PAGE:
This book is probably not for people who dislike experiences guided by arbitrary parameters, completists who’re subjugated by a list until they’ve ticked every box, or people who think objects found on the streets are untouchable.

There’s a full report of my first use of the book at my journal. Enjoy!
kake: The word "kake" written in white fixed-font on a black background. (Default)
[personal profile] kake

As we've recently been discussing lines, I thought [community profile] flaneurs within reach of London might be interested in this: One-dimensional maps: why an old form of mapmaking deserves a revival. Monday 3 June, 7:30pm, Swedenborg Hall, London, UK.

I've seen a previous talk by this speaker, and would thoroughly recommend it.

spiralsheep: Einstein writing Time / Space OTP on a blackboard (fridgepunk Time / Space OTP)
[personal profile] spiralsheep
A player of SF0, whose character is known as Sam Archer, has designed a Fluxx-inspired card game for walkers who enjoy constraints on their derive(s).

ETA, thanks to [personal profile] squirmelia!

Links for another Drift Deck:

Projectpage: http://nearfuturelaboratory.com/projects/drift-deck/

Photo set via: http://www.flickr.com/photos/julianbleecker/2818526576/
spiralsheep: Flowers (skywardprodigal Cog Flowers)
[personal profile] spiralsheep
Birmingham's parks and garden department, who won a gold medal at Chelsea this year for a garden including wicker sculptures, have created a sculpture trail in 23 sites around central Brum to celebrate Olympic sportspeople. There's a map on the display boards by each sculpture and also available from Tourist Information at Birmingham Central Library. I first encountered a paralympian tennis player, in her wheelchair, prominently displayed in St Paul's Square (especially celebrating Jordanne Whiley who is from the West Midlands). I also saw Usain Bolt looking awesome outside the Council House, and a paralympian blade-runner outside Snow Hill Station. Apparently there's also a woman weightlifter somewhere. The photos with the BBC article don't do the sculptures justice imo (to me the wicker is very suggestive of muscle in anatomical diagrams).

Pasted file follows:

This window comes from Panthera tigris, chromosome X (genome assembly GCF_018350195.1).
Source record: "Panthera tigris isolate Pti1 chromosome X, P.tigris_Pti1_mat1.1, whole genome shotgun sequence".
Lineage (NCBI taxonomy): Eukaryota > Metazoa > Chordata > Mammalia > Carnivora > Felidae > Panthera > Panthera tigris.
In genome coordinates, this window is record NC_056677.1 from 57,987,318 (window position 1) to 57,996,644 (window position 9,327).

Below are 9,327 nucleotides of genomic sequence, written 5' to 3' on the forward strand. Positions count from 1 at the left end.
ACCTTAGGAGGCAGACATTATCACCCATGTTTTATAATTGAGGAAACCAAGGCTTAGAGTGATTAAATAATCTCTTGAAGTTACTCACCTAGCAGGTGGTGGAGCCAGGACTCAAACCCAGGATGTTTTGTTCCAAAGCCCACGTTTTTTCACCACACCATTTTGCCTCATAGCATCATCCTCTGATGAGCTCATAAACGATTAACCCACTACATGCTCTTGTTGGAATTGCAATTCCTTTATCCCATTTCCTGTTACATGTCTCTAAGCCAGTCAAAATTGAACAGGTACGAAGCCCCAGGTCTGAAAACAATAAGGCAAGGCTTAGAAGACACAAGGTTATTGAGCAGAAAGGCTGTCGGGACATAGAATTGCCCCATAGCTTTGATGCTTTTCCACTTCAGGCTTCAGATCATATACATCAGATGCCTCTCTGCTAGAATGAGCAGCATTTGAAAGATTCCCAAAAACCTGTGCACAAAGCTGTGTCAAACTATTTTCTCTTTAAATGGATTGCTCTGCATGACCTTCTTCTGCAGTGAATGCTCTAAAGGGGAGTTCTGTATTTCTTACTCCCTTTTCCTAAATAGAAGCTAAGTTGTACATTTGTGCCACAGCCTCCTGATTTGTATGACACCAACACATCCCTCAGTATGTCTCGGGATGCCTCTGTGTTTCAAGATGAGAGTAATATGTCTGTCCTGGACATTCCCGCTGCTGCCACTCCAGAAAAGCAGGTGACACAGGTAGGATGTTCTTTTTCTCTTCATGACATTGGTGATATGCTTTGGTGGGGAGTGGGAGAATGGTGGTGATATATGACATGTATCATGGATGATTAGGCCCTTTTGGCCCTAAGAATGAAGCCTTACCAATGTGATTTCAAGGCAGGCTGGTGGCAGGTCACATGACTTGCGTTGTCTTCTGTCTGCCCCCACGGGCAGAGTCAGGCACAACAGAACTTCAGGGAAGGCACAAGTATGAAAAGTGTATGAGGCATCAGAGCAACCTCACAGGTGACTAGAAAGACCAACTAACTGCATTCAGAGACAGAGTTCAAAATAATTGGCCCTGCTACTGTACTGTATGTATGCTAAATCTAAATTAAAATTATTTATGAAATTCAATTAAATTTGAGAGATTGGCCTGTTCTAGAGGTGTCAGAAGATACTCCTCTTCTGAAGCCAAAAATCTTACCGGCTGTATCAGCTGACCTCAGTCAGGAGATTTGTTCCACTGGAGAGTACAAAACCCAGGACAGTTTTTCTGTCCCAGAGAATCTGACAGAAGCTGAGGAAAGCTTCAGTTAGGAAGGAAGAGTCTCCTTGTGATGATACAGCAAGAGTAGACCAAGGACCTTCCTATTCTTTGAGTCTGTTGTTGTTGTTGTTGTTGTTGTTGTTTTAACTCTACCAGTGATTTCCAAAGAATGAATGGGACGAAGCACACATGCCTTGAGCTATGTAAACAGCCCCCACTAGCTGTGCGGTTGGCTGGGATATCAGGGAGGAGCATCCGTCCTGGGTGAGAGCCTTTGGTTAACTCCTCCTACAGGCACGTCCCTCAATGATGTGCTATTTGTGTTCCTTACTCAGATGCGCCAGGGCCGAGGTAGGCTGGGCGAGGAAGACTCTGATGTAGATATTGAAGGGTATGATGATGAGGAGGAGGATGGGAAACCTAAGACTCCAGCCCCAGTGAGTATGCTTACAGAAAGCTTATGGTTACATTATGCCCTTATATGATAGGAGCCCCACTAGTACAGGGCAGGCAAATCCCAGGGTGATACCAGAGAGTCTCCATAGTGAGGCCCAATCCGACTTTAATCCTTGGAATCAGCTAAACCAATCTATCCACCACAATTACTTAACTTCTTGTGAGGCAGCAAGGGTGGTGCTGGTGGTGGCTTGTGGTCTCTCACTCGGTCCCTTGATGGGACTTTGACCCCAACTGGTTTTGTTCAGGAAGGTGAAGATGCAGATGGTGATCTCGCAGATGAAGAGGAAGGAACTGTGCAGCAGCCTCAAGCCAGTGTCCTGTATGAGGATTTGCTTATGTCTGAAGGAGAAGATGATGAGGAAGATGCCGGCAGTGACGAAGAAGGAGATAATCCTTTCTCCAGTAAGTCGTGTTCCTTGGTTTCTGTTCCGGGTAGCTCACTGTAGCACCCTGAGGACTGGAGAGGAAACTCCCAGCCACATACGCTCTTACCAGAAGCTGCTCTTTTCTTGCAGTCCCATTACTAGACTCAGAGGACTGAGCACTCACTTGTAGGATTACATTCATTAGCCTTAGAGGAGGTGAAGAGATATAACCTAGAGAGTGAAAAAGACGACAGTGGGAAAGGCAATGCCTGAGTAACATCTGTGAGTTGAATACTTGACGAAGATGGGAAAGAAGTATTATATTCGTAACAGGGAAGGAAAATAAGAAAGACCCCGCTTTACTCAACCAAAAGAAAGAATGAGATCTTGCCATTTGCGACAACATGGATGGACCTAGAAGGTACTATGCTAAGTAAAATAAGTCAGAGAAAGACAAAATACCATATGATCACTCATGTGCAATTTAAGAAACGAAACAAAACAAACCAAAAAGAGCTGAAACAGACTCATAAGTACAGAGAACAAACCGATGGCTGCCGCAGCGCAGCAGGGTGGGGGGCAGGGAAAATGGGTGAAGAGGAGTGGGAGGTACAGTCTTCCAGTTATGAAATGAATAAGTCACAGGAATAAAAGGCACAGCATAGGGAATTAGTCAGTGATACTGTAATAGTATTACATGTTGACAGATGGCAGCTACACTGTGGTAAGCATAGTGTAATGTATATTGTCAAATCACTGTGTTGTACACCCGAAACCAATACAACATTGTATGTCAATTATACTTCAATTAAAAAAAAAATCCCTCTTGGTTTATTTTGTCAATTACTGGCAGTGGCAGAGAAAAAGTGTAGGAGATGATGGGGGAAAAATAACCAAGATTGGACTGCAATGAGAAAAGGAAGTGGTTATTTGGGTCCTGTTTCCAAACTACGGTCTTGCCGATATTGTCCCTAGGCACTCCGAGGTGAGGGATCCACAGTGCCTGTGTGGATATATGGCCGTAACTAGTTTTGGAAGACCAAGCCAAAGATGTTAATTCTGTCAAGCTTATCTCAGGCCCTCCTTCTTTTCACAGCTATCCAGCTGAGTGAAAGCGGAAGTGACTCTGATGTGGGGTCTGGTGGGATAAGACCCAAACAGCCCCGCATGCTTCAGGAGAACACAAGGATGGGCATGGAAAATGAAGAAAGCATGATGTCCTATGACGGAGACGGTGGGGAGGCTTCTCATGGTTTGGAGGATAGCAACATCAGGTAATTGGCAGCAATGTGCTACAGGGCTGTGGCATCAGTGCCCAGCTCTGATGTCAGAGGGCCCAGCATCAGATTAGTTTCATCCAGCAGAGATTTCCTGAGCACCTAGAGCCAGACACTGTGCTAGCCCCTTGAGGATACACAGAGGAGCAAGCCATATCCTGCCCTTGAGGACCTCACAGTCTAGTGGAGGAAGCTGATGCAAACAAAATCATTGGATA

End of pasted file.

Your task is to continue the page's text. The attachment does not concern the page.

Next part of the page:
P.S. [Insert Wicker Man joke of your choice here.]
rydra_wong: Fragment of a Tube map, with stations renamed Piero della Francesca, Harpo, Socrates and Seneca. (walking -- the great bear)
[personal profile] rydra_wong
This may be relevant to our interests:

Walk The Lines by Mark Mason

It's an account of walking the entire London Underground, overground. There's an interview with the author here, and he has a Twitter feed of comments overhead on the Tube and things he didn't know before writing the book.
nanila: little and wicked (mizuno: lil naughty)
[personal profile] nanila
Londoners who are trying to complete June's challenges may find this web tool useful: Bus Mapper. Just click on your start and end points on the map, and it'll give you multiple bus routes you can take between them.


May. 11th, 2011 12:27 pm
jodi: (Default)
[personal profile] jodi
I like to read books about psychogeography, experimental travel, etc. Does anyone have any recommendations?

Books I have read include:

Guide books:
The Lonely Planet Guide to Experimental Travel.
A Mis-Guide to Anywhere.
Mundane Journeys - Field guide to color - Kate Procrass. (For San Francisco).

Travel Journal:
I Was Here: A Travel Journal for the Curious Minded - Kate Pocrass.

London Orbital - Iain Sinclair.
Psychogeography - Will Self.


flaneurs: A person walking along an urban riverbank, above graffiti of a cartoon person with white skin and long wavy red hair. (Default)